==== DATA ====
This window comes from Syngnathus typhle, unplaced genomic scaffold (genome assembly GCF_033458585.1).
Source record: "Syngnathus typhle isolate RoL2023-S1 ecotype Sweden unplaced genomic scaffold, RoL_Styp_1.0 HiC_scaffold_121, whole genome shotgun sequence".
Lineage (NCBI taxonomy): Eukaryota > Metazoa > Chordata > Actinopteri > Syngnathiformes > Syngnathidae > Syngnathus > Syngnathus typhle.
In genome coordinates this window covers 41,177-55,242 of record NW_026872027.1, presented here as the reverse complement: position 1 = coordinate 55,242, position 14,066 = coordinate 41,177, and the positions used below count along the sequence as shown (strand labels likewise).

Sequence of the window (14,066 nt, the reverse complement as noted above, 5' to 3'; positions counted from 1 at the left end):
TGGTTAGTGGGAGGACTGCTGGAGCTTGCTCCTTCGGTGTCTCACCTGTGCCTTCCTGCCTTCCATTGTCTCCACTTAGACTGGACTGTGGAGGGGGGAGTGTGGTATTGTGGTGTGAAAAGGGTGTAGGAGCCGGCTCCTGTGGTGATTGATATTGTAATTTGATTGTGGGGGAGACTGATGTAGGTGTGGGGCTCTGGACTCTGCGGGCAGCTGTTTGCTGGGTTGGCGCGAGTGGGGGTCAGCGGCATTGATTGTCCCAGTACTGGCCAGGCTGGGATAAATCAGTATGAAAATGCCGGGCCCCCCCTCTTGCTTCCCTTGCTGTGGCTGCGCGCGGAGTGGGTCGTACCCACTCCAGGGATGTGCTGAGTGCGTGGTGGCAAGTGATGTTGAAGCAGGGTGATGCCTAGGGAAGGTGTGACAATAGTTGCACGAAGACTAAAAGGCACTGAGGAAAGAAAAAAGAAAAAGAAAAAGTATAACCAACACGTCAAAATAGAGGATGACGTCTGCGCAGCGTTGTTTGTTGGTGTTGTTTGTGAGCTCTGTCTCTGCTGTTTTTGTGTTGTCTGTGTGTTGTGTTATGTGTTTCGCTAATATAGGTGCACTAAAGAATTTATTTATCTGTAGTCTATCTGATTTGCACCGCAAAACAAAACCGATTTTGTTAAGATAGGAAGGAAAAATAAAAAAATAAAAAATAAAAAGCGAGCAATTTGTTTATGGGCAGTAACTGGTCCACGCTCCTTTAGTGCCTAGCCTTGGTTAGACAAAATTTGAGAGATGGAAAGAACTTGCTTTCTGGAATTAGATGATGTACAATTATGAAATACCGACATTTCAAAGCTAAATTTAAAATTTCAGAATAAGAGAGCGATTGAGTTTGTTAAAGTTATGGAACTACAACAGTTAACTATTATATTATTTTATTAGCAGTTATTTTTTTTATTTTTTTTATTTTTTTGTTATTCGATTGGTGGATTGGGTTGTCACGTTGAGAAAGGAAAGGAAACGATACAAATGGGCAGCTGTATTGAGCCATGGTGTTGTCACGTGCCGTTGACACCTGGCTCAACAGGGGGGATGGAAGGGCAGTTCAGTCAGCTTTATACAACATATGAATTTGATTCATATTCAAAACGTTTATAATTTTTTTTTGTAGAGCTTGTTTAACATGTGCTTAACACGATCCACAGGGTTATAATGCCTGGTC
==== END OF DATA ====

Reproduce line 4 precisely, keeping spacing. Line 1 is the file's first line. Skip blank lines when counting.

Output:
In genome coordinates this window covers 41,177-55,242 of record NW_026872027.1, presented here as the reverse complement: position 1 = coordinate 55,242, position 14,066 = coordinate 41,177, and the positions used below count along the sequence as shown (strand labels likewise).